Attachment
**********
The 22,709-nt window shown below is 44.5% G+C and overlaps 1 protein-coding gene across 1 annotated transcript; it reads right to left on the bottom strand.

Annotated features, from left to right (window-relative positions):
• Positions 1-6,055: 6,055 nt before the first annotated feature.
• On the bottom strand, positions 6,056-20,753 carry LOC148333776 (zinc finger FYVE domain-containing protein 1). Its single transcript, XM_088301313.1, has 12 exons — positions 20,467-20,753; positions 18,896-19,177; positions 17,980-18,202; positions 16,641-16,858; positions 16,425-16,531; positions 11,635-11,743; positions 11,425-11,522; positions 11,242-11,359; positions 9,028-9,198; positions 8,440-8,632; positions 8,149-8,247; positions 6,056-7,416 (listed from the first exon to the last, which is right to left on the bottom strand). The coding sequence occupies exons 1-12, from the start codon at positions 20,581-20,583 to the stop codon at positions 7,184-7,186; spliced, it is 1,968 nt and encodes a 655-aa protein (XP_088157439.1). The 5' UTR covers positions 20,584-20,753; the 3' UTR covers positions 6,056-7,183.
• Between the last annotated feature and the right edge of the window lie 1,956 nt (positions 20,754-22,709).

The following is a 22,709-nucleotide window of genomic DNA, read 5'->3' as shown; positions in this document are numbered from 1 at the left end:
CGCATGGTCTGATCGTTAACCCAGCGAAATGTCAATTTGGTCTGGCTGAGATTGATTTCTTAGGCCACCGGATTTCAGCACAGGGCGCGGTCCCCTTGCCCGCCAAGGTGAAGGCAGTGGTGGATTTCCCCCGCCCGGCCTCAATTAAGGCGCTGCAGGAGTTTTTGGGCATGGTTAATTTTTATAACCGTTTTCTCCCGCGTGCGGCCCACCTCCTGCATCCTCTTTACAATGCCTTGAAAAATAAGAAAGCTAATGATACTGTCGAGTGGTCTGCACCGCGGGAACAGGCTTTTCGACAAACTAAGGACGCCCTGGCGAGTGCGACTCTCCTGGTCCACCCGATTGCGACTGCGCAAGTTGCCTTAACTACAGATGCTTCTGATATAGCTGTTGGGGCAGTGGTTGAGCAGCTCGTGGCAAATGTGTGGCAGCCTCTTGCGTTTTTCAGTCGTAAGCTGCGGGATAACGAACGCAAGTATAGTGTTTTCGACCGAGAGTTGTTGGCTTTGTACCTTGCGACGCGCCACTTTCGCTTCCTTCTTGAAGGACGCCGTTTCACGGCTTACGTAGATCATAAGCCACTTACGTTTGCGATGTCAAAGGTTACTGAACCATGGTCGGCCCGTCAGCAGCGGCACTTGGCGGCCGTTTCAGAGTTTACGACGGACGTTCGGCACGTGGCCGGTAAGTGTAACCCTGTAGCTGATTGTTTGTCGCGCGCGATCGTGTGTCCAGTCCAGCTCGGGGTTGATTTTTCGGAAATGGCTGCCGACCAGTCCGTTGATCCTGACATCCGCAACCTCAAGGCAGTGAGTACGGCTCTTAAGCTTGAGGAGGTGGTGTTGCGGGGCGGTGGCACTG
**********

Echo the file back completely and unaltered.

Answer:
The 22,709-nt window shown below is 44.5% G+C and overlaps 1 protein-coding gene across 1 annotated transcript; it reads right to left on the bottom strand.

Annotated features, from left to right (window-relative positions):
• Positions 1-6,055: 6,055 nt before the first annotated feature.
• On the bottom strand, positions 6,056-20,753 carry LOC148333776 (zinc finger FYVE domain-containing protein 1). Its single transcript, XM_088301313.1, has 12 exons — positions 20,467-20,753; positions 18,896-19,177; positions 17,980-18,202; positions 16,641-16,858; positions 16,425-16,531; positions 11,635-11,743; positions 11,425-11,522; positions 11,242-11,359; positions 9,028-9,198; positions 8,440-8,632; positions 8,149-8,247; positions 6,056-7,416 (listed from the first exon to the last, which is right to left on the bottom strand). The coding sequence occupies exons 1-12, from the start codon at positions 20,581-20,583 to the stop codon at positions 7,184-7,186; spliced, it is 1,968 nt and encodes a 655-aa protein (XP_088157439.1). The 5' UTR covers positions 20,584-20,753; the 3' UTR covers positions 6,056-7,183.
• Between the last annotated feature and the right edge of the window lie 1,956 nt (positions 20,754-22,709).

The following is a 22,709-nucleotide window of genomic DNA, read 5'->3' as shown; positions in this document are numbered from 1 at the left end:
CGCATGGTCTGATCGTTAACCCAGCGAAATGTCAATTTGGTCTGGCTGAGATTGATTTCTTAGGCCACCGGATTTCAGCACAGGGCGCGGTCCCCTTGCCCGCCAAGGTGAAGGCAGTGGTGGATTTCCCCCGCCCGGCCTCAATTAAGGCGCTGCAGGAGTTTTTGGGCATGGTTAATTTTTATAACCGTTTTCTCCCGCGTGCGGCCCACCTCCTGCATCCTCTTTACAATGCCTTGAAAAATAAGAAAGCTAATGATACTGTCGAGTGGTCTGCACCGCGGGAACAGGCTTTTCGACAAACTAAGGACGCCCTGGCGAGTGCGACTCTCCTGGTCCACCCGATTGCGACTGCGCAAGTTGCCTTAACTACAGATGCTTCTGATATAGCTGTTGGGGCAGTGGTTGAGCAGCTCGTGGCAAATGTGTGGCAGCCTCTTGCGTTTTTCAGTCGTAAGCTGCGGGATAACGAACGCAAGTATAGTGTTTTCGACCGAGAGTTGTTGGCTTTGTACCTTGCGACGCGCCACTTTCGCTTCCTTCTTGAAGGACGCCGTTTCACGGCTTACGTAGATCATAAGCCACTTACGTTTGCGATGTCAAAGGTTACTGAACCATGGTCGGCCCGTCAGCAGCGGCACTTGGCGGCCGTTTCAGAGTTTACGACGGACGTTCGGCACGTGGCCGGTAAGTGTAACCCTGTAGCTGATTGTTTGTCGCGCGCGATCGTGTGTCCAGTCCAGCTCGGGGTTGATTTTTCGGAAATGGCTGCCGACCAGTCCGTTGATCCTGACATCCGCAACCTCAAGGCAGTGAGTACGGCTCTTAAGCTTGAGGAGGTGGTGTTGCGGGGCGGTGGCACTG